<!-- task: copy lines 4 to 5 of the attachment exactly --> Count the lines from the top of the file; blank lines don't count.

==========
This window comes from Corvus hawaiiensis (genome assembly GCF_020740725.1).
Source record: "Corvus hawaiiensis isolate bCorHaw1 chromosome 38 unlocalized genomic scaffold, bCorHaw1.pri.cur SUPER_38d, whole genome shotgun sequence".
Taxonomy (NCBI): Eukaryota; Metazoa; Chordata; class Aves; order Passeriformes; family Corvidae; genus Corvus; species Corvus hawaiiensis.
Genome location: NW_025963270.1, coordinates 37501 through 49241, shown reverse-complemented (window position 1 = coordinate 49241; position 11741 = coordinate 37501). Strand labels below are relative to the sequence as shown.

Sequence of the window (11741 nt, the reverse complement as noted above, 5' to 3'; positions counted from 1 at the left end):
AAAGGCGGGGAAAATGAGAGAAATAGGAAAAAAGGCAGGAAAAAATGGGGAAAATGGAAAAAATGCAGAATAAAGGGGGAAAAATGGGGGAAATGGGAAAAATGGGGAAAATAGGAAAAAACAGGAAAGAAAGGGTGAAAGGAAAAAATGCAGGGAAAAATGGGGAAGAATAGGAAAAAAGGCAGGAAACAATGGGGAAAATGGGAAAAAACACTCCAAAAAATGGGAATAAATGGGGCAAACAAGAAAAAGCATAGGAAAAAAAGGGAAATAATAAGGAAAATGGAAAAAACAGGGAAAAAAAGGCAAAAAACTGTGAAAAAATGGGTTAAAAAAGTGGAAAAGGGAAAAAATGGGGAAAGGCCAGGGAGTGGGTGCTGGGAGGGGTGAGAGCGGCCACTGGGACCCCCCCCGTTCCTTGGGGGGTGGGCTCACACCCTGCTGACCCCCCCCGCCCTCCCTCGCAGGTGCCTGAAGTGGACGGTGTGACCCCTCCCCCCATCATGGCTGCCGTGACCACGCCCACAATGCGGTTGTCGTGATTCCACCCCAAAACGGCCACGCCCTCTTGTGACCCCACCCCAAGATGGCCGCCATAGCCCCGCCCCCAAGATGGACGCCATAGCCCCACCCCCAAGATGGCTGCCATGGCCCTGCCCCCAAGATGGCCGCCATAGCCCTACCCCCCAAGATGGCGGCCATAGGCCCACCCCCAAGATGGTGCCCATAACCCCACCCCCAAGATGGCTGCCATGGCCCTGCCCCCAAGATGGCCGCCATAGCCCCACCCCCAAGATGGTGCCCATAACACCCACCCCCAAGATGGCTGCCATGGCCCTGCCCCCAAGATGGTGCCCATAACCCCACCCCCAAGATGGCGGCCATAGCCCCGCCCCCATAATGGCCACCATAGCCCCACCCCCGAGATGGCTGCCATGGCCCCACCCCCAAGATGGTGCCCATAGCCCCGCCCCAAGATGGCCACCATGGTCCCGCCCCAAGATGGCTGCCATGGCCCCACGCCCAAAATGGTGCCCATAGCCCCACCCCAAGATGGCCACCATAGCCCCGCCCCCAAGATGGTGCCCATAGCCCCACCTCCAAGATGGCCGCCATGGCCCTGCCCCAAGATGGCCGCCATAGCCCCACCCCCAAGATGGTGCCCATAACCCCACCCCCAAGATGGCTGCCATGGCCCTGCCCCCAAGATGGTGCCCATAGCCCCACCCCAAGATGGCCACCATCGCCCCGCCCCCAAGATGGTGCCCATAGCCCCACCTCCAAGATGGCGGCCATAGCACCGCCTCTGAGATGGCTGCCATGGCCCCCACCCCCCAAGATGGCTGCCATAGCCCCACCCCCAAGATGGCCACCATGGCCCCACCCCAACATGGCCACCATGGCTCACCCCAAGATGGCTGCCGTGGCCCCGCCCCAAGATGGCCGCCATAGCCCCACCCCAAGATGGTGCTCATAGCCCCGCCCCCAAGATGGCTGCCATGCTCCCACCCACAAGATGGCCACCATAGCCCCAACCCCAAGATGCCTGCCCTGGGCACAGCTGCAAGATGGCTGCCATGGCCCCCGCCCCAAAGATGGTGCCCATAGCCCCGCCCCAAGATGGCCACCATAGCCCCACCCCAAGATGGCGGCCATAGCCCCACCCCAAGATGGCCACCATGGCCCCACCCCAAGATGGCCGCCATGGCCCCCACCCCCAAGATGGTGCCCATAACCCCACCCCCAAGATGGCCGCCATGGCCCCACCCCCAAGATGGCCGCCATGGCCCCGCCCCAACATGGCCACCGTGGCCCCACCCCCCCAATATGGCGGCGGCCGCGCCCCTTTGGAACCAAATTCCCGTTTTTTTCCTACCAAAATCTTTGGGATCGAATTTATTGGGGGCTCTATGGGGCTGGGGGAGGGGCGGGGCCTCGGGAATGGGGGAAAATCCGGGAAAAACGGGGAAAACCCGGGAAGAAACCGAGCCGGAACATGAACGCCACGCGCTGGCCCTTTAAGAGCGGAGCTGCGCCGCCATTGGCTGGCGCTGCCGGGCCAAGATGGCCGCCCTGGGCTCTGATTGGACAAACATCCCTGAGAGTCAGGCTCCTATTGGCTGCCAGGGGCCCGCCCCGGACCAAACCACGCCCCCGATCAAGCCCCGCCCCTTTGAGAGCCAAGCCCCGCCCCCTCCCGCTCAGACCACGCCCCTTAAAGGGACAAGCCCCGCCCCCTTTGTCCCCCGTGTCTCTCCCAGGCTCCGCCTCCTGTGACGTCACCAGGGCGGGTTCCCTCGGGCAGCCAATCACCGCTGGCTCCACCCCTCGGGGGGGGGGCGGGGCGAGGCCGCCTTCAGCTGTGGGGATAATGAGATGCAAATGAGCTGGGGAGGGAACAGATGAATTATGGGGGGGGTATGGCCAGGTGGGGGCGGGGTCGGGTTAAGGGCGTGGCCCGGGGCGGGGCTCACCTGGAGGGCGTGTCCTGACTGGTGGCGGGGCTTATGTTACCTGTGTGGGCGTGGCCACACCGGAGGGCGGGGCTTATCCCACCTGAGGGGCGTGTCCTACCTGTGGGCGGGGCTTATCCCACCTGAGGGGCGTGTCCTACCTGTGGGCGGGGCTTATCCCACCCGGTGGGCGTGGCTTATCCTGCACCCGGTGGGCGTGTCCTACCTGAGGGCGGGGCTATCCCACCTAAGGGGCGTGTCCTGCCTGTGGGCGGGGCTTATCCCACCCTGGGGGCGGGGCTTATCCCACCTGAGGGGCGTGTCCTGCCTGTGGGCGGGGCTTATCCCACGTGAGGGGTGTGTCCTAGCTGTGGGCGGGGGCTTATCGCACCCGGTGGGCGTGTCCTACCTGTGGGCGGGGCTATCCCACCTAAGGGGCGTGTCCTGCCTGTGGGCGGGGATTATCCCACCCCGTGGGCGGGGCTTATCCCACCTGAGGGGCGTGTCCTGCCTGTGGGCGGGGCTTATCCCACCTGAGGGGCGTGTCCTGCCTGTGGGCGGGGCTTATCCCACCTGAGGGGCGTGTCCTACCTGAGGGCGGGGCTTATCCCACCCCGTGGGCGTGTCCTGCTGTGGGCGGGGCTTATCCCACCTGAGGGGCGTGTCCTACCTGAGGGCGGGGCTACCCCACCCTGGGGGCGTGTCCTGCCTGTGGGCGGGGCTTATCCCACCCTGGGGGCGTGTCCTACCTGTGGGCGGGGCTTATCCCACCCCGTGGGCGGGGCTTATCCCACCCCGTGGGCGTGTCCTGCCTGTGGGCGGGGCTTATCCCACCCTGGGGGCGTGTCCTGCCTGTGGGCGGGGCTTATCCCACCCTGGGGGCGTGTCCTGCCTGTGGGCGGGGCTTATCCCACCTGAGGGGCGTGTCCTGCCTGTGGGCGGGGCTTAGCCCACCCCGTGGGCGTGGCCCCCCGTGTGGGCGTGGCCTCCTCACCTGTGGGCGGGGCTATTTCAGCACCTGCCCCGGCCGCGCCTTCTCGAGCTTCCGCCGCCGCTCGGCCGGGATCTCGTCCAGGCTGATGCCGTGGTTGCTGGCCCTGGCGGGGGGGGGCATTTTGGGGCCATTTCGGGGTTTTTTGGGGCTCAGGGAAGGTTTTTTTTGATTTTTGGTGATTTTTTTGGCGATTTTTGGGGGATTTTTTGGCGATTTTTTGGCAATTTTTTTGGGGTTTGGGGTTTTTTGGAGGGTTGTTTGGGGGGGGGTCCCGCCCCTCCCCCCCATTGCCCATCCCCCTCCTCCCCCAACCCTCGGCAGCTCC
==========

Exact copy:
Genome location: NW_025963270.1, coordinates 37501 through 49241, shown reverse-complemented (window position 1 = coordinate 49241; position 11741 = coordinate 37501). Strand labels below are relative to the sequence as shown.

Sequence of the window (11741 nt, the reverse complement as noted above, 5' to 3'; positions counted from 1 at the left end):